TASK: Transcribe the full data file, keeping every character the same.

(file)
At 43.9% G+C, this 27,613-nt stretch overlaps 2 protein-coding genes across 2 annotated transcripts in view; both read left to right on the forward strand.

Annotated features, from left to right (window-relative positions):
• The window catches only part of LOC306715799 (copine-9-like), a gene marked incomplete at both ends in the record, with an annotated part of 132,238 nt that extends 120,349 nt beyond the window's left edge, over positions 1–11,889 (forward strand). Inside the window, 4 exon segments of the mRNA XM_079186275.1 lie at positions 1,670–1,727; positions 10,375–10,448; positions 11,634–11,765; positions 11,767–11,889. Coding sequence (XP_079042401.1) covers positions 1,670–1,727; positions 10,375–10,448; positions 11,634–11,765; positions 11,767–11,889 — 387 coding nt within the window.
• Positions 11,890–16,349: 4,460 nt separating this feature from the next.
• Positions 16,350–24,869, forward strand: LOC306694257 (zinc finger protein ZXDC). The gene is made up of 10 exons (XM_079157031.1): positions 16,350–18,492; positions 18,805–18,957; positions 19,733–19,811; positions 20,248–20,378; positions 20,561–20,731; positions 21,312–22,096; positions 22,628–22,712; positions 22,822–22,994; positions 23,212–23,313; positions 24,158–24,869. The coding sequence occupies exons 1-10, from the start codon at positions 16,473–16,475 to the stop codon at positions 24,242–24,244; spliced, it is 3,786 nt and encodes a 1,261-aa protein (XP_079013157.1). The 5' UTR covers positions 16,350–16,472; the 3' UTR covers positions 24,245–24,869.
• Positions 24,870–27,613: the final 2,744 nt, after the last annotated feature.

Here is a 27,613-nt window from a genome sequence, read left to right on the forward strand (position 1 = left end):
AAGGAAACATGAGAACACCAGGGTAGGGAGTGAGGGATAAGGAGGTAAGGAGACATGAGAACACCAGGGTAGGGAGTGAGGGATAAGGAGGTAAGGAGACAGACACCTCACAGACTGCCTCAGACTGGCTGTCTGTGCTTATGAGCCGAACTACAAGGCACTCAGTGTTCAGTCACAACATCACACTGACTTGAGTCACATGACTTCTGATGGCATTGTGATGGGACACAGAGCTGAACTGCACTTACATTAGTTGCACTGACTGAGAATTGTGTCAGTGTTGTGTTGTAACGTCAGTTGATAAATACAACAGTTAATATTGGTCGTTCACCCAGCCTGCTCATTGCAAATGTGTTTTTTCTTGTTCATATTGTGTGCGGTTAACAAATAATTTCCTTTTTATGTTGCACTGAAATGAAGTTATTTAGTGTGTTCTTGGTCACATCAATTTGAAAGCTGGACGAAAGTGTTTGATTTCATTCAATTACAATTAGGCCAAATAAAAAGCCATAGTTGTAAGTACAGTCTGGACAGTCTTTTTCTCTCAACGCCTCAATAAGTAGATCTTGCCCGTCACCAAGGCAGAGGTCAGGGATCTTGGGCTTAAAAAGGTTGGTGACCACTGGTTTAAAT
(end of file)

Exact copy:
At 43.9% G+C, this 27,613-nt stretch overlaps 2 protein-coding genes across 2 annotated transcripts in view; both read left to right on the forward strand.

Annotated features, from left to right (window-relative positions):
• The window catches only part of LOC306715799 (copine-9-like), a gene marked incomplete at both ends in the record, with an annotated part of 132,238 nt that extends 120,349 nt beyond the window's left edge, over positions 1–11,889 (forward strand). Inside the window, 4 exon segments of the mRNA XM_079186275.1 lie at positions 1,670–1,727; positions 10,375–10,448; positions 11,634–11,765; positions 11,767–11,889. Coding sequence (XP_079042401.1) covers positions 1,670–1,727; positions 10,375–10,448; positions 11,634–11,765; positions 11,767–11,889 — 387 coding nt within the window.
• Positions 11,890–16,349: 4,460 nt separating this feature from the next.
• Positions 16,350–24,869, forward strand: LOC306694257 (zinc finger protein ZXDC). The gene is made up of 10 exons (XM_079157031.1): positions 16,350–18,492; positions 18,805–18,957; positions 19,733–19,811; positions 20,248–20,378; positions 20,561–20,731; positions 21,312–22,096; positions 22,628–22,712; positions 22,822–22,994; positions 23,212–23,313; positions 24,158–24,869. The coding sequence occupies exons 1-10, from the start codon at positions 16,473–16,475 to the stop codon at positions 24,242–24,244; spliced, it is 3,786 nt and encodes a 1,261-aa protein (XP_079013157.1). The 5' UTR covers positions 16,350–16,472; the 3' UTR covers positions 24,245–24,869.
• Positions 24,870–27,613: the final 2,744 nt, after the last annotated feature.

Here is a 27,613-nt window from a genome sequence, read left to right on the forward strand (position 1 = left end):
AAGGAAACATGAGAACACCAGGGTAGGGAGTGAGGGATAAGGAGGTAAGGAGACATGAGAACACCAGGGTAGGGAGTGAGGGATAAGGAGGTAAGGAGACAGACACCTCACAGACTGCCTCAGACTGGCTGTCTGTGCTTATGAGCCGAACTACAAGGCACTCAGTGTTCAGTCACAACATCACACTGACTTGAGTCACATGACTTCTGATGGCATTGTGATGGGACACAGAGCTGAACTGCACTTACATTAGTTGCACTGACTGAGAATTGTGTCAGTGTTGTGTTGTAACGTCAGTTGATAAATACAACAGTTAATATTGGTCGTTCACCCAGCCTGCTCATTGCAAATGTGTTTTTTCTTGTTCATATTGTGTGCGGTTAACAAATAATTTCCTTTTTATGTTGCACTGAAATGAAGTTATTTAGTGTGTTCTTGGTCACATCAATTTGAAAGCTGGACGAAAGTGTTTGATTTCATTCAATTACAATTAGGCCAAATAAAAAGCCATAGTTGTAAGTACAGTCTGGACAGTCTTTTTCTCTCAACGCCTCAATAAGTAGATCTTGCCCGTCACCAAGGCAGAGGTCAGGGATCTTGGGCTTAAAAAGGTTGGTGACCACTGGTTTAAAT